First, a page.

Imatinib and other ABL inhibitors to treat ocular neovascularisation
Available for: Exclusive Licensing
Retinal and choroidal diseases are the most common cause of vision loss in the western world. They are either caused by the leakage and neovasculatisation from retinal vessels (diabetic retinopathy, retinal vein occlusions, retinopathy of prematurity and neovascular glaucoma) or by new vessels growing into the retina and subretinal space (AMD, ocular histoplasmosis, pathologic myopia, etc.)
The current treatment options are based on preventing neovasculatisation through using anti-VEGF agents which slow down the progressing disease. New evidence is emerging, however, to suggest that long term use of anti-VEGF agents can have neurotoxic effects. Researchers at UCL Institute of Ophthalmology have identified a new cellular mediator of the angiogenic pathway ABL1 kinase. ABL kinases are druggable targets which can be inhibited providing an alternative treatment to the ani-VEGFs in the management of AMD and ocular neovascularisation.
The Technology and its Advantages
ABL1 protein is involved in a large number of cell signalling pathways and its activity is fine-tuned by various posttranslational modifications and binding proteins. Mutations in ABL1 gene causing abnormal activation of the ABL1 protein are associated with chronic myelogenous leukaemia (CML) and other types of cancer. NRP1 is a non-catalytic receptor for the VEGF165 essential for arteriogenesis, dependent on luminal vessel growth, but dispensable for angiogenesis, driven by vessel sprouting, branching and fusion. The researchers from the UCL Institute of Ophthalmology determined that NRP1-dependent extracellular matrix signalling stimulates cellular migration of endothelial cells and vascular sprout extension and branching by interactions with PXN and via the ABL1 pathway. This data indicates that ALB1 inhibitors available for cancer therapy can inhibit PXN activation and prevent neovascularisation.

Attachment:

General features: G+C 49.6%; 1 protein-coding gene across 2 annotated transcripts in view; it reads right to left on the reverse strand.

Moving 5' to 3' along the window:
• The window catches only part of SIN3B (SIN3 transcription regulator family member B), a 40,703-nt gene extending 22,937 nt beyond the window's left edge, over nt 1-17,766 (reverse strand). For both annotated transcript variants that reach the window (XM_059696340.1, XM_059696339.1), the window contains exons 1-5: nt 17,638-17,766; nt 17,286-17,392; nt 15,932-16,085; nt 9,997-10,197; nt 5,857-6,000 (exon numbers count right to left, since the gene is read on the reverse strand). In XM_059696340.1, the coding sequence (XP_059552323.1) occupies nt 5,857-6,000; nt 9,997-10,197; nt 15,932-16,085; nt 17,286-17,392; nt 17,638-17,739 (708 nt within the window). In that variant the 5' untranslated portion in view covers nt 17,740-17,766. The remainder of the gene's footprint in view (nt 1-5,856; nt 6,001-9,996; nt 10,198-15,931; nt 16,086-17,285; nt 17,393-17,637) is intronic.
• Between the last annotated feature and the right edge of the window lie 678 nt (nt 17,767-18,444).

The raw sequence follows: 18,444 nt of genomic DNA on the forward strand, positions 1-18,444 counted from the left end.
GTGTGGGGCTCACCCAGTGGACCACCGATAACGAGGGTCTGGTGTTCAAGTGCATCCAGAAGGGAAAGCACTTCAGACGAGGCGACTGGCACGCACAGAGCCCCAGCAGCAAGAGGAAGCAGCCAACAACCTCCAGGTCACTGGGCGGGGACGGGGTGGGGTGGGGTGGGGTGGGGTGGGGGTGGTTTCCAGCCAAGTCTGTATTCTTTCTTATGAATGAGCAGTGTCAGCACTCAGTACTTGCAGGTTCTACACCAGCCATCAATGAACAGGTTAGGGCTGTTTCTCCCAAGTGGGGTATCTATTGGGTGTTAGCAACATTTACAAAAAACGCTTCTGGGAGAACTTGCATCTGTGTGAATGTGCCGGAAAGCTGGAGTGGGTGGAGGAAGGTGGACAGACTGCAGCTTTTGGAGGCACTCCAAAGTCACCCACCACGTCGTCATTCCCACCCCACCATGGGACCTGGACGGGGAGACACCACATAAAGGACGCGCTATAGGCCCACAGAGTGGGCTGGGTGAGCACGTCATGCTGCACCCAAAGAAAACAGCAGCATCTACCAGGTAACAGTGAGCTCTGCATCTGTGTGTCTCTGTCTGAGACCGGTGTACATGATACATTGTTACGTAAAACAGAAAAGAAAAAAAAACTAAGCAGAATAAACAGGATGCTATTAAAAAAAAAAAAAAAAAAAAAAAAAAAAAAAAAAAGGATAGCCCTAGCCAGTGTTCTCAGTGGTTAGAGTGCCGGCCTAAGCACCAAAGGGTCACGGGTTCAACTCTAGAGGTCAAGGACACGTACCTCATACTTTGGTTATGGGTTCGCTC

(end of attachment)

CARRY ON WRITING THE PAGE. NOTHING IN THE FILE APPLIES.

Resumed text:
According to WHO, AMD is the leading cause of adult vision loss and in 2010 affected over 7.5M people in the seven major markets (US, Japan, France, Germany, Italy, Spain and the UK). Although Wet AMD, which results from the abnormal growth of blood vessels accounts for only 15% of all AMD cases, it is responsible for more than 80% of AMD-related vision loss.
Diabetic retinopathy and macular oedema affect up to 80% of all patients who have had diabetes for 10 years or more and around 10% of all diabetic patients suffers from vision loss related to macular oedema. Diabetic retinopathy is the leading cause of blindness in adults of working age affecting 11.5M people in the seven major markets in 2010. Due to increasing prevalence of diabetes, more people will be suffering from diabetic retinopathy and macular oedema in the future.
Intellectual Property Status
Patent pending, Raimondi et al., 2014.
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